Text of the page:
Manna Project Guatemala’s health program focuses on giving health talks to the students, focusing on themes such as personal and dental hygiene. One of the aspects of health we emphasize the most is the importance of washing one’s hands. Unfortunately, no matter how much we tell the kids to wash their hands, it is very difficult to follow through as there is a lack of soap in the school and the community. For whatever reason, the schools do not provide soap for the students to wash their hands. Seeing this, I came up with an idea. What if I could gather people from the community and figure out how to make soap cheaply and from commonly used items? This way, families would be able to have soap in their house, and would also be able to provide it to the school. Seemed like a good idea…but how does one make soap?
I started scouring the Internet for homemade soap recipes. The easiest ones I found involved mixing animal fat and caustic soda (available due to its use in the weaving community) with water to form a crude soap. At the same time, I met Francisco and his wife Candelaria, the local midwife, and pitched my idea. They seemed to buy into my theory and were willing to help me in any fashion. Off and on, for the next 7 or so months, I would pick up pounds of beef fat from Mario, the local Sololá butcher, and bring it to Francisco’s house in Chaquijyá. There, we would melt the fat and experiment mixing different measurements of caustic soda, water, herbs, leaves, and fruit juices to make the soap as refined (and pleasant smelling) as possible. Finally, we figured out a recipe that worked a couple times, and we decided to present it to a group of women in the community. I wrote up a bunch of recipes, separated measurements of caustic soda into bags, and presented to the women. After, Francisco and I gave a demonstration on how to make the soap. They seemed interested, engaged and excited that the soap was easy to make and worked well.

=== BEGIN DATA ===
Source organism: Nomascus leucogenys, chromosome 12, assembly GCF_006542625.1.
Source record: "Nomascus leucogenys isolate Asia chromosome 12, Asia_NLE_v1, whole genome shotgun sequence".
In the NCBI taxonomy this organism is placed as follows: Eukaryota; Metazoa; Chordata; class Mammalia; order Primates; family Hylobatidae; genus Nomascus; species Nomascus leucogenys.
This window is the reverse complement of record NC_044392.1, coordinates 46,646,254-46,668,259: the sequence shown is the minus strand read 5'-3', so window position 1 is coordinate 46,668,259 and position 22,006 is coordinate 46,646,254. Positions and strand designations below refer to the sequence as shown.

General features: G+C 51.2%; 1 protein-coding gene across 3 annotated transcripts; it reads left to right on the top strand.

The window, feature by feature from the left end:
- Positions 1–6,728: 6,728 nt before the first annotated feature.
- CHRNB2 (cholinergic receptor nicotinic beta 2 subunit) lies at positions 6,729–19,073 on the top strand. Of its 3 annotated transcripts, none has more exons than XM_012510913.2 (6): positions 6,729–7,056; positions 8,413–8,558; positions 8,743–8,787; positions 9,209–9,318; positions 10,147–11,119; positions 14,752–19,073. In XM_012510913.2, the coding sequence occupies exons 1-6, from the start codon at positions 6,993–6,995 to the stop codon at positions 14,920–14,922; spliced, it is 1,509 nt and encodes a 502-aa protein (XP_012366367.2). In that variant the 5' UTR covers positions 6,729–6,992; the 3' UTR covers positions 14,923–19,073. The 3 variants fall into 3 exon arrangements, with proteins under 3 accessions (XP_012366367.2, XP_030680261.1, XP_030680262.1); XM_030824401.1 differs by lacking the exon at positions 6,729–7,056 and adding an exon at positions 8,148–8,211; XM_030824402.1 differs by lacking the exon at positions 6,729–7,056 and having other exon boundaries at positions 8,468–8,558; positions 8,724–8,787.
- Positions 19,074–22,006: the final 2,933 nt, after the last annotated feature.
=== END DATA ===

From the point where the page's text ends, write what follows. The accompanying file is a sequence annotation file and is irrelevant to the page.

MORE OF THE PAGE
My ultimate goal for the soap project is to have women make the soap for their family, and in addition be able to sell it to the schools and in stores for a small profit. Unfortunately, we are only at Stage 1 right now, as the women have just begun making soap in their own households. Since I only have a short amount of time left in Guatemala, I don’t believe I will be around to see my vision fulfilled, however I hope that the incoming volunteers will be enthusiastic to help Francisco, the women, and continue this project.